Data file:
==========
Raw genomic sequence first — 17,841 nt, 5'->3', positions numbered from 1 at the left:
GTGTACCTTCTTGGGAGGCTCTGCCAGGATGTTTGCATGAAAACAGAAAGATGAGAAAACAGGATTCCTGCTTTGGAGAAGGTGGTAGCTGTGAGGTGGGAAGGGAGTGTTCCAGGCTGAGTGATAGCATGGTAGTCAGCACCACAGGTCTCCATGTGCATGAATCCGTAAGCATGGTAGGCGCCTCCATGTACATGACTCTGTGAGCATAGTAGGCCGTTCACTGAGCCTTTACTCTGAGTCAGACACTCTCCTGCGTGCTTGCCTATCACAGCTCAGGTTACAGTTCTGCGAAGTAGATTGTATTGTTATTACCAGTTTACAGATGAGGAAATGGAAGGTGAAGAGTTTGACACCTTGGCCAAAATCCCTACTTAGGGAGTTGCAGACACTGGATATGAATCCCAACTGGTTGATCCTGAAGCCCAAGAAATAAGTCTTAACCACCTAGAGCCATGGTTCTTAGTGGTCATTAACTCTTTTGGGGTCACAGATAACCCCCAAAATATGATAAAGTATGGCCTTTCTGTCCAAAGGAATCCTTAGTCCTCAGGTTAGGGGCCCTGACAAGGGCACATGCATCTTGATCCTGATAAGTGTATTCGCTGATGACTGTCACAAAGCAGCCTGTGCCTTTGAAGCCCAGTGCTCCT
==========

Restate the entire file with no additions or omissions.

Raw genomic sequence first — 17,841 nt, 5'->3', positions numbered from 1 at the left:
GTGTACCTTCTTGGGAGGCTCTGCCAGGATGTTTGCATGAAAACAGAAAGATGAGAAAACAGGATTCCTGCTTTGGAGAAGGTGGTAGCTGTGAGGTGGGAAGGGAGTGTTCCAGGCTGAGTGATAGCATGGTAGTCAGCACCACAGGTCTCCATGTGCATGAATCCGTAAGCATGGTAGGCGCCTCCATGTACATGACTCTGTGAGCATAGTAGGCCGTTCACTGAGCCTTTACTCTGAGTCAGACACTCTCCTGCGTGCTTGCCTATCACAGCTCAGGTTACAGTTCTGCGAAGTAGATTGTATTGTTATTACCAGTTTACAGATGAGGAAATGGAAGGTGAAGAGTTTGACACCTTGGCCAAAATCCCTACTTAGGGAGTTGCAGACACTGGATATGAATCCCAACTGGTTGATCCTGAAGCCCAAGAAATAAGTCTTAACCACCTAGAGCCATGGTTCTTAGTGGTCATTAACTCTTTTGGGGTCACAGATAACCCCCAAAATATGATAAAGTATGGCCTTTCTGTCCAAAGGAATCCTTAGTCCTCAGGTTAGGGGCCCTGACAAGGGCACATGCATCTTGATCCTGATAAGTGTATTCGCTGATGACTGTCACAAAGCAGCCTGTGCCTTTGAAGCCCAGTGCTCCT